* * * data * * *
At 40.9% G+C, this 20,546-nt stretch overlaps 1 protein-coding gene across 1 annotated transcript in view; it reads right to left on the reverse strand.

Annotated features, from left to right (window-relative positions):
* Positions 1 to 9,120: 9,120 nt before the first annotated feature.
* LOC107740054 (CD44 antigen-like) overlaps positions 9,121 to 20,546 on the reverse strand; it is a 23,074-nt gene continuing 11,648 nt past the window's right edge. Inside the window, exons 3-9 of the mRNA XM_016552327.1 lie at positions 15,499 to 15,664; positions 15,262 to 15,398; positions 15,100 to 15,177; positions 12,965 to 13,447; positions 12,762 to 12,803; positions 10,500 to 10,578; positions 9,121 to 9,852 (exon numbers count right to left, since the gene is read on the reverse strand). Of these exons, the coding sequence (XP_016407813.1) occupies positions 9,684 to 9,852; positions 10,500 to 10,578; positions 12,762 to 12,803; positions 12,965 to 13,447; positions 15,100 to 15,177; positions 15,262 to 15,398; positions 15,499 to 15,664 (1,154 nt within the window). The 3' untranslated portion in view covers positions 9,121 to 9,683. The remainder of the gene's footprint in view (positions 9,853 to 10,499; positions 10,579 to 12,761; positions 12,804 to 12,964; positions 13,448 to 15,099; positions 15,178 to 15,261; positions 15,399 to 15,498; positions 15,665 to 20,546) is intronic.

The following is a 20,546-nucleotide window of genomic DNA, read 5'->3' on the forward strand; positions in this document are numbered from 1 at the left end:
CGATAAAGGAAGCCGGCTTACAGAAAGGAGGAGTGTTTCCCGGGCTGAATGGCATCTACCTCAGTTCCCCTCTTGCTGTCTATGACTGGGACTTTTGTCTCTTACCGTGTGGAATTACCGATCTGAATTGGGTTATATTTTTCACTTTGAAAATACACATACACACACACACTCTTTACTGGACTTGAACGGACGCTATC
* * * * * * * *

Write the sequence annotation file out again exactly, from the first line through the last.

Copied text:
At 40.9% G+C, this 20,546-nt stretch overlaps 1 protein-coding gene across 1 annotated transcript in view; it reads right to left on the reverse strand.

Annotated features, from left to right (window-relative positions):
* Positions 1 to 9,120: 9,120 nt before the first annotated feature.
* LOC107740054 (CD44 antigen-like) overlaps positions 9,121 to 20,546 on the reverse strand; it is a 23,074-nt gene continuing 11,648 nt past the window's right edge. Inside the window, exons 3-9 of the mRNA XM_016552327.1 lie at positions 15,499 to 15,664; positions 15,262 to 15,398; positions 15,100 to 15,177; positions 12,965 to 13,447; positions 12,762 to 12,803; positions 10,500 to 10,578; positions 9,121 to 9,852 (exon numbers count right to left, since the gene is read on the reverse strand). Of these exons, the coding sequence (XP_016407813.1) occupies positions 9,684 to 9,852; positions 10,500 to 10,578; positions 12,762 to 12,803; positions 12,965 to 13,447; positions 15,100 to 15,177; positions 15,262 to 15,398; positions 15,499 to 15,664 (1,154 nt within the window). The 3' untranslated portion in view covers positions 9,121 to 9,683. The remainder of the gene's footprint in view (positions 9,853 to 10,499; positions 10,579 to 12,761; positions 12,804 to 12,964; positions 13,448 to 15,099; positions 15,178 to 15,261; positions 15,399 to 15,498; positions 15,665 to 20,546) is intronic.

The following is a 20,546-nucleotide window of genomic DNA, read 5'->3' on the forward strand; positions in this document are numbered from 1 at the left end:
CGATAAAGGAAGCCGGCTTACAGAAAGGAGGAGTGTTTCCCGGGCTGAATGGCATCTACCTCAGTTCCCCTCTTGCTGTCTATGACTGGGACTTTTGTCTCTTACCGTGTGGAATTACCGATCTGAATTGGGTTATATTTTTCACTTTGAAAATACACATACACACACACACTCTTTACTGGACTTGAACGGACGCTATC